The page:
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Real Estate Law Blog
Real Estate Law Blog
|Posted on February 11, 2018 at 4:23 PM|
A standard refinance paying off an existing mortgage with the proceeds from a new loan. In order to decide whether this is worthwhile, the savings in interest must be weighed against the fees associated with refinancing. Other reasons to refinance include reducing the term of a longer mortgage, or switching between an adjustable-rate and a fixed-rate mortgage.
A cash-out refinance is taking a loan for more than you owe on your existing mortgage. Your existing mortgage is paid off from the new loan proceeds and you receive the balance of the new loan. You might do this if you want to make home improvements or pay for a child's education. Cash-out refinancing removes some of the equity you have built up in your home.
Closing costs are the fees paid when you close on a refinance loan. These fees may include application fees; title examination, abstract of title, title insurance, and property survey fees; fees for preparing deeds, mortgages, and settlement documents; attorneys' fees; mortgage recording tax; recording fees; estimated costs of taxes and insurance; and origination, appraisal, and credit report fees. Under the Real Estate Settlement Procedures Act (RESPA), the borrower receives a "good faith estimate" of closing costs within three days of application.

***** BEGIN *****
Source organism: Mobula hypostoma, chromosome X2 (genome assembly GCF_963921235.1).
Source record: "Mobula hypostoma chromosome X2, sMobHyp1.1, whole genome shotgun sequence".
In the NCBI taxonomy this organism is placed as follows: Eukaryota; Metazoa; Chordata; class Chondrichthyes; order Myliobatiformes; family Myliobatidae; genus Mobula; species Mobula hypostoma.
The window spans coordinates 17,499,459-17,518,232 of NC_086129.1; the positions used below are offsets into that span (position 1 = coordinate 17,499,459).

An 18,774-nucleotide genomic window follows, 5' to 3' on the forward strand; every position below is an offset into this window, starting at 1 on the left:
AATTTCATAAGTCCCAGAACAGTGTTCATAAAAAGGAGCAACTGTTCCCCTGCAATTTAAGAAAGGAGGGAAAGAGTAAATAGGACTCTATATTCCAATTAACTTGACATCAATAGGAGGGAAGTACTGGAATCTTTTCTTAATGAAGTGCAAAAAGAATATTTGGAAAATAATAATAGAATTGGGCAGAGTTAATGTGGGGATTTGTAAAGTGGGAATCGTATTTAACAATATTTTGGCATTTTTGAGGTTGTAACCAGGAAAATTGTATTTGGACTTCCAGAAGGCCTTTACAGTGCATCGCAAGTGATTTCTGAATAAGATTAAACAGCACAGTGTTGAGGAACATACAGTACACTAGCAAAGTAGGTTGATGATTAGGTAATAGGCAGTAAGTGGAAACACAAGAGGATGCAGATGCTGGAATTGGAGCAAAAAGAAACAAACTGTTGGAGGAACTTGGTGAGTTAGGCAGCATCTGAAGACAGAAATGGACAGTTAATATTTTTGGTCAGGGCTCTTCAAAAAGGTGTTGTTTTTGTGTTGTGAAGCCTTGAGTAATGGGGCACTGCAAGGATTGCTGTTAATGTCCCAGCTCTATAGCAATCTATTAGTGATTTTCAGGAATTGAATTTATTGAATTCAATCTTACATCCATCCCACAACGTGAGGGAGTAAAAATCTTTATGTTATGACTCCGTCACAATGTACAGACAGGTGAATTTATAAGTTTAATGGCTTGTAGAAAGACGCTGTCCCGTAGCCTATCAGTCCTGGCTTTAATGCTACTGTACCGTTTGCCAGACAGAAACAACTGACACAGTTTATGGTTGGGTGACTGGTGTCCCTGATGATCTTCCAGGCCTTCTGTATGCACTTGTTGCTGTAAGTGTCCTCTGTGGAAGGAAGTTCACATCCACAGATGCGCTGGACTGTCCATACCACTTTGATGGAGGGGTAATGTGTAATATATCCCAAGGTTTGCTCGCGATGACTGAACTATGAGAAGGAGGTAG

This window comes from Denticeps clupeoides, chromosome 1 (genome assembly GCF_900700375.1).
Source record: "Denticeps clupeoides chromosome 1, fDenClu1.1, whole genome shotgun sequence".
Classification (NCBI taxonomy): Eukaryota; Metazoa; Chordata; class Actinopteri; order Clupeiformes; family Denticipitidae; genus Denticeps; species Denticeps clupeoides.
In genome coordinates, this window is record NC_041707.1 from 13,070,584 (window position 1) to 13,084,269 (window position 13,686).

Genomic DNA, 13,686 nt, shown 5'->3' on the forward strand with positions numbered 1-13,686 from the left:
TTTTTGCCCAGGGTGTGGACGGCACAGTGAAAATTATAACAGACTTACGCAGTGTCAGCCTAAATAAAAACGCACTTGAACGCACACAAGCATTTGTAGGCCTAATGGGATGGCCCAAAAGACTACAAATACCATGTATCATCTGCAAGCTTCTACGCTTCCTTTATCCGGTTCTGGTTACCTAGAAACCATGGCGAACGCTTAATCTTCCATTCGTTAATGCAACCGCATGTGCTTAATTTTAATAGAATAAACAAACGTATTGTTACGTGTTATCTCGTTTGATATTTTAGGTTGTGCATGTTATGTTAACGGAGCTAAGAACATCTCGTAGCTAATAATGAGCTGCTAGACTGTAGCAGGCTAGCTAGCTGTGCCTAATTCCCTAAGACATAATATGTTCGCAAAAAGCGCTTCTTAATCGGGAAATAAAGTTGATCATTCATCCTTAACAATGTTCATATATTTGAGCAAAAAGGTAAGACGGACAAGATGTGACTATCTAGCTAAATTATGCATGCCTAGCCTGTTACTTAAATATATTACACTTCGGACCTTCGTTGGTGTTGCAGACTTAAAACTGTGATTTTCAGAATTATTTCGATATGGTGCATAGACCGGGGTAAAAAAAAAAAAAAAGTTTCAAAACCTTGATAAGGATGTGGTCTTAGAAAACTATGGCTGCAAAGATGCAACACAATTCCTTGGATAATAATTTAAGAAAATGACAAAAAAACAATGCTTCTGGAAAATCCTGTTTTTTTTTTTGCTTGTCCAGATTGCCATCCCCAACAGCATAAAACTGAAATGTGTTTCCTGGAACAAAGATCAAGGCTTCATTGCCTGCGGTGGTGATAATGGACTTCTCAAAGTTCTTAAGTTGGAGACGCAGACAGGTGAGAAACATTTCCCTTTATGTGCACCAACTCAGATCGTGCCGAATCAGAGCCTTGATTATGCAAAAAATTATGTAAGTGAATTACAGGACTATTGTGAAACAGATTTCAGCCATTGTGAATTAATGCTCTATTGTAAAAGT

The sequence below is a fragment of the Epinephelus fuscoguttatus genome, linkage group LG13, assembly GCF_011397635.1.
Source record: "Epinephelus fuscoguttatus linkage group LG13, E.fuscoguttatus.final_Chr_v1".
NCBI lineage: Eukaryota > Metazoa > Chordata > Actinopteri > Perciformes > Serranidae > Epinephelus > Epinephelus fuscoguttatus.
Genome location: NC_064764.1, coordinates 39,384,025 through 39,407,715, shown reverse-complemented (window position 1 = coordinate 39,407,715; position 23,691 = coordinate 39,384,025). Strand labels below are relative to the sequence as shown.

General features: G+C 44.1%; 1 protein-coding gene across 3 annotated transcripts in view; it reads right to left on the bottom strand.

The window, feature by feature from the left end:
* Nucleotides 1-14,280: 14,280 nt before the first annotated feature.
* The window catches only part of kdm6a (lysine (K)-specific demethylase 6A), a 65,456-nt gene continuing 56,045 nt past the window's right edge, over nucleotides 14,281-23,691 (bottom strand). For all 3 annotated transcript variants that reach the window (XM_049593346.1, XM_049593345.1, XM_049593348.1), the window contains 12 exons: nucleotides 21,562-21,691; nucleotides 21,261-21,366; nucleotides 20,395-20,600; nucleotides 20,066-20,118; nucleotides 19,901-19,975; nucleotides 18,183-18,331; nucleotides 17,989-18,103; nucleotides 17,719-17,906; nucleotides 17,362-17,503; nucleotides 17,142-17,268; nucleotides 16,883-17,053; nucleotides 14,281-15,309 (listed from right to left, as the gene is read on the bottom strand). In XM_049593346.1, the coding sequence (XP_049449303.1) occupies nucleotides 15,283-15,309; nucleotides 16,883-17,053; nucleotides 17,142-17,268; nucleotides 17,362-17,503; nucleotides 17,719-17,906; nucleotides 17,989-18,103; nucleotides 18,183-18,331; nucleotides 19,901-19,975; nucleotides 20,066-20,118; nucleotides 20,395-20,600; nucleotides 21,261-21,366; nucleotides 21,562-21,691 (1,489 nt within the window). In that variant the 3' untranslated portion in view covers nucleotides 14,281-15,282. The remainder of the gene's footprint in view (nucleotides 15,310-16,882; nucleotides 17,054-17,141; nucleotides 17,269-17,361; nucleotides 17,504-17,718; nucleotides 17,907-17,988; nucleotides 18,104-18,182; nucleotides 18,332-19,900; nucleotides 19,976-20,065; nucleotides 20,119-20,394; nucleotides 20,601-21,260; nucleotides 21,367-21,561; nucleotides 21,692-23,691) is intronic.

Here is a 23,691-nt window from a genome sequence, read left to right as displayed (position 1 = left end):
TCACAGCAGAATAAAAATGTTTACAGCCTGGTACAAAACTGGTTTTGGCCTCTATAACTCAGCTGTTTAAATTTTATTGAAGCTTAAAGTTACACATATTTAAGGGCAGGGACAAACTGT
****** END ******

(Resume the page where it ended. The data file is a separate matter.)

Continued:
What is a New York CEMA?
“CEMA” stands for Consolidation, Extension and Modification Agreement. A CEMA allows borrowers to save on the amount of the mortgage recording tax associated with the refinance.
CEMA is a tool that can help a borrower save thousands of dollars in mortgage recording tax on the new loan amount. In reality, rather than having the original mortgage satisfied and discharged of record, the original mortgage is assigned to the new lender. The parties execute a new mortgage for refinance closing costs and for additional funds if it's a cash-out refinance, and an agreement which assigns the original mortgage to the new lender and consolidates the original and new mortgage into one mortgage. The borrower would only have to pay taxes on the amount of the new loan that exceeds the unpaid balance of the original loan, such as closing costs or cash out. Although it can be a lengthy process, a CEMA is well worth the additional time as it can save a borrower thousands of dollars in mortgage recording taxes which would otherwise be payable at closing.
Contact our expert Long Island mortgage refinance attorneys today to find out how we can help you save thousands of dollars in closing costs, specifically mortgage recording tax, by refinancing your mortgage with a Consolidation, Extension and Modification Agreement (CEMA).
Our mortgage lawyers represent clients in all areas of New York , including all 5 boroughs of NYC (Manhattan, Brooklyn, Queens, Bronx and Staten Island), Long Island (Nassau and Suffolk Counties), and Westchester County. We look forward to helping you. Call us today at (516) 314-8433 or e-mail us.